South Korea to reveal results of probe into certifications of other automakers by end of month, after VW violations

First published on MLex Anti-Bribery & Corruption Service 24 November 2016. By Ron Lubosco.

South Korea’s Ministry of Environment, or MOE, is expected to release before the end of the month the results of an investigation into whether other foreign automobile manufacturers — in addition to Audi Volkswagen Korea — falsified documents in order to receive government certification to sell their automobiles.

The MOE started a separate investigation into other foreign car makers after it was discovered that Audi Volkswagen Korea falsified reports on its vehicles’ emissions, fuel efficiency and noise levels.

For those offenses, the company was slapped with an additional administrative fine of 17.8 billion won ($16.1 million) and had certification of 80 of its models revoked.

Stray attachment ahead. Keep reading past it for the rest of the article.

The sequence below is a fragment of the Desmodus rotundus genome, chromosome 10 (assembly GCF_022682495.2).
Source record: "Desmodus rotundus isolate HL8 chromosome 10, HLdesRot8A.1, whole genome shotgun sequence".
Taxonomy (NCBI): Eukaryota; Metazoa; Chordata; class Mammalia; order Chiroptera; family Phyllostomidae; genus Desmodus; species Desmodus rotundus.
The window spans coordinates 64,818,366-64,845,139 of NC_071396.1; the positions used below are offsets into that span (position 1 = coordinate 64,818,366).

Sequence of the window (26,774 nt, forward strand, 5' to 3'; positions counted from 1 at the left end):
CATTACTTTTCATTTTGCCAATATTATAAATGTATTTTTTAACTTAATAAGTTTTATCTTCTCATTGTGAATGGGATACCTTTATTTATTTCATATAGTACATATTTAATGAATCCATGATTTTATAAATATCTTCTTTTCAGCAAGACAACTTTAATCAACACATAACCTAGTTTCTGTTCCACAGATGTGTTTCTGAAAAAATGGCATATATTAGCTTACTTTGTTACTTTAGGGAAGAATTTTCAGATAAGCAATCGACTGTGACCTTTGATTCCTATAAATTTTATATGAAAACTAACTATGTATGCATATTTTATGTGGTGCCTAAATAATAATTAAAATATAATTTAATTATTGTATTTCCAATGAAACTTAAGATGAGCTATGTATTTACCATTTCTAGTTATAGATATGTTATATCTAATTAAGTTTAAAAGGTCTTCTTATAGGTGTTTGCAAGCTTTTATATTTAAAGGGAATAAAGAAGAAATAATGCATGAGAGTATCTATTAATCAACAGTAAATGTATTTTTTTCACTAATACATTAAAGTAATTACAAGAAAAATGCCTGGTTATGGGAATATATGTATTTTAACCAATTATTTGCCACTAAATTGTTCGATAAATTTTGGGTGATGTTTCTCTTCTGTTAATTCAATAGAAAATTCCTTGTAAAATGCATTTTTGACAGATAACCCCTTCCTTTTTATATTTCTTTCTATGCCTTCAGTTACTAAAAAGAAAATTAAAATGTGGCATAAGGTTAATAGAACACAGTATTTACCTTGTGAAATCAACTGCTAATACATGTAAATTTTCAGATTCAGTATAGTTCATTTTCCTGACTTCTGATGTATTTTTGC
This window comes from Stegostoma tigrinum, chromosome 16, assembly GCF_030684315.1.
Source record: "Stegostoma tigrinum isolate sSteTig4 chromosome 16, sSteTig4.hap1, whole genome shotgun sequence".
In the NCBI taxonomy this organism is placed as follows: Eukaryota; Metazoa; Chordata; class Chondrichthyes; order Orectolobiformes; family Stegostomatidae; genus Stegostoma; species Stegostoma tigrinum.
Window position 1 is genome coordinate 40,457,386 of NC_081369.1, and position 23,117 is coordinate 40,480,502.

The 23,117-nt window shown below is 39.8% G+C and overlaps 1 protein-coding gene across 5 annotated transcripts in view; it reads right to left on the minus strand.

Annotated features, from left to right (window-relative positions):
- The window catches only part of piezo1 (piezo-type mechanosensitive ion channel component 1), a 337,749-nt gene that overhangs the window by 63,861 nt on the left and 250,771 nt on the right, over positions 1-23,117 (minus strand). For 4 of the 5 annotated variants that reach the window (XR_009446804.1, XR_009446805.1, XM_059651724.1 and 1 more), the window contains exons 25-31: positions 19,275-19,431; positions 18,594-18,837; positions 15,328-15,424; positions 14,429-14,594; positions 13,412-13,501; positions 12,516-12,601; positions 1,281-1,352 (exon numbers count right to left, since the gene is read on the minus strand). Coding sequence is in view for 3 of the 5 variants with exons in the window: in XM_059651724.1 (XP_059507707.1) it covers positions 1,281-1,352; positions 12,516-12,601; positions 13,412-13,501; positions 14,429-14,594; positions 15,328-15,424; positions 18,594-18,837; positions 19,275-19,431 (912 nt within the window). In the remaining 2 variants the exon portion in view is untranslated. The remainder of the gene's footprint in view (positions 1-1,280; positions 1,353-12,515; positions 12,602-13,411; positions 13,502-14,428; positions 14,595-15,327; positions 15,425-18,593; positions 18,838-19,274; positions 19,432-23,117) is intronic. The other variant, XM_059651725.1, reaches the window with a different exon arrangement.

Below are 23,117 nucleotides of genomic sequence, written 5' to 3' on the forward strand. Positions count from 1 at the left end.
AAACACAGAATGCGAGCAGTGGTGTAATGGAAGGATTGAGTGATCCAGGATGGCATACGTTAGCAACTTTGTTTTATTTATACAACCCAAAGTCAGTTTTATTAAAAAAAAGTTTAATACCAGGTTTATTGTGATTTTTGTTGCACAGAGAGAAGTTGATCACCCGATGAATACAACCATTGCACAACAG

An official from the MOE told MLex that the results of the investigation are expected to be released at the end of the month and that the ministry intended to send a message that the practice of falsifying documents won’t be tolerated.

Earlier, local news outlets reported that there were rumors three foreign automakers were allegedly discovered to have falsified documents. However, the MOE official told MLex that the reports were unfounded and that the results of the investigation would reveal if any violations occurred.

If any of the foreign car companies operating in the country are found to have illegally falsified documents, the companies in violation could face administrative fines, the revocation of their certifications and an order to cease sales of their vehicles.

Audi Volkswagen Korea was fined 14.1 billion won ($12.31 million) last November for its use of so-called “defeat devices” to cheat on local emissions tests, subjecting it and other automobile manufacturers to additional scrutiny by the MOE and other regulators.

	Eliot Gao